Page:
The Centers for Medicare and Medicaid Services has threatened to discontinue reimbursements for ventilator-associated pneumonia (VAP) as a preventable "never event." We sought to determine the relationship between pneumonia and in-hospital mortality, complications, length of hospitalization and costs in head and neck cancer (HNCA) surgery.Retrospective cross-sectional study.Discharge data from the Nationwide Inpatient Sample for 93,663 patients who underwent an ablative procedure for a malignant oral cavity, laryngeal, hypopharyngeal, or oropharyngeal neoplasm from 2003 to 2008 were analyzed using cross-tabulations and multivariate regression modeling.VAP was rarely coded. Infectious pneumonia was significantly associated with chronic pulmonary disease (odds ratio [OR], 1.5; P < .001), while aspiration pneumonia was associated with dysphagia (OR, 2.0; P < .001). Pneumonia from any cause was associated with weight loss (OR, 3.3; P < .001), age >80 years (OR, 2.0; P = .007), comorbidity (OR, 2.3; P < .001), and major procedures (OR, 1.6; P < .001), with increased in-hospital mortality for infectious (OR, 2.9; P < .001) and aspiration pneumonia (OR, 5.3; P < .001). Both infectious and aspiration pneumonia were associated with postoperative medical and surgical complications, increased length of hospitalization, and hospital-related costs.Postoperative pneumonia is associated with increased mortality, complications, length of hospitalization, and hospital-related costs in HNCA surgical patients. Variables associated with an increased risk of pneumonia are inherent comorbidities in HNCA and known risk factors for VAP, making this a high-risk group for this never event. Caution must be used in the institution of reforms that threaten to inadequately reimburse the provision of care to this vulnerable population. Aggressive preoperative identification and treatment of underlying pulmonary disease, weight loss, and dysphagia may reduce morbidity and mortality.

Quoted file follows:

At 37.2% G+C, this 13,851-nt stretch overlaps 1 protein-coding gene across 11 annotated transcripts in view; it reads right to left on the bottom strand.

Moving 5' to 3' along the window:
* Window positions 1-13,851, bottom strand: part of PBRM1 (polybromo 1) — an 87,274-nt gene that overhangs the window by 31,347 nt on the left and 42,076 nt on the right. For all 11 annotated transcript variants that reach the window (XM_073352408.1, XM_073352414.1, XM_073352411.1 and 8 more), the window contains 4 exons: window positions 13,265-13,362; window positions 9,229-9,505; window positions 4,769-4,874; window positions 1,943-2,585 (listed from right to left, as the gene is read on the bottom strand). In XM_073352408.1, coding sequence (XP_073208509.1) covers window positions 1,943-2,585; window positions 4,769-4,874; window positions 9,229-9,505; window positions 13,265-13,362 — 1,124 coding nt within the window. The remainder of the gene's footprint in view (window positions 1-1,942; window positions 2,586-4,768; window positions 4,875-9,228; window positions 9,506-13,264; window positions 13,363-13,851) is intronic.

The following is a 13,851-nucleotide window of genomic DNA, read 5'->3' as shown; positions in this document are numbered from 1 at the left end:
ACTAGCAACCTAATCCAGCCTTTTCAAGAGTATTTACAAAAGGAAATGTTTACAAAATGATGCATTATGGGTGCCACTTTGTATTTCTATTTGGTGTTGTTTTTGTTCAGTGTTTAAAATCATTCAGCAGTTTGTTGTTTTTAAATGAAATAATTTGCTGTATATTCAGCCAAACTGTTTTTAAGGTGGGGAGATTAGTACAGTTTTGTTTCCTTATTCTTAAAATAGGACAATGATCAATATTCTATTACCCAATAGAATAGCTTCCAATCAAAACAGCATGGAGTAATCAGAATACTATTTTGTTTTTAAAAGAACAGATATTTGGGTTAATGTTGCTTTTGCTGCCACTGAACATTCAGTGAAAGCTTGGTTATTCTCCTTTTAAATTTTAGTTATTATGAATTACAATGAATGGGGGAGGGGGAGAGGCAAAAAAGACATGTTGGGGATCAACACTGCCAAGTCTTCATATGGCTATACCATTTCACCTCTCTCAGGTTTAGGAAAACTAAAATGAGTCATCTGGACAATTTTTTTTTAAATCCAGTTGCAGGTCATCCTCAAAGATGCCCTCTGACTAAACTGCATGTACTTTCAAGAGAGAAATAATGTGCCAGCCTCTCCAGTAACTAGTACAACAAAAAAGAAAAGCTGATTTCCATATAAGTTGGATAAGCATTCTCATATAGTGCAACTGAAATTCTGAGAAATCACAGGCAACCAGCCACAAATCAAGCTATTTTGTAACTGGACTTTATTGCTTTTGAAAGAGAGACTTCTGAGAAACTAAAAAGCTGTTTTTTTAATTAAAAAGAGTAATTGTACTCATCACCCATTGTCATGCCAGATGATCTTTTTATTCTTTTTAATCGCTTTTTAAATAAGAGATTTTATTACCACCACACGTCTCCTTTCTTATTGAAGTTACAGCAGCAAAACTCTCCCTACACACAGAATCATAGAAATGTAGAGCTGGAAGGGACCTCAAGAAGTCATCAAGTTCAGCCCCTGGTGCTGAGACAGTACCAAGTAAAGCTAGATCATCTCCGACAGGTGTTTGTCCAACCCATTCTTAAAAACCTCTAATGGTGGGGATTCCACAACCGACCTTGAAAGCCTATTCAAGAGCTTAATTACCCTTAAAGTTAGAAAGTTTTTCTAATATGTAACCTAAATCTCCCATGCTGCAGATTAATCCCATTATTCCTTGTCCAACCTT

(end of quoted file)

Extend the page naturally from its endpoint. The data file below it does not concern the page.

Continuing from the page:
View details for DOI 10.1002/lary.23446
View details for Web of Science ID 000307962900019
View details for PubMedID 22777881
Risk Factors for Vagal Palsy following Cerebellopontine Angle Surgery
OTOLARYNGOLOGY-HEAD AND NECK SURGERY
2012; 147 (2): 364-368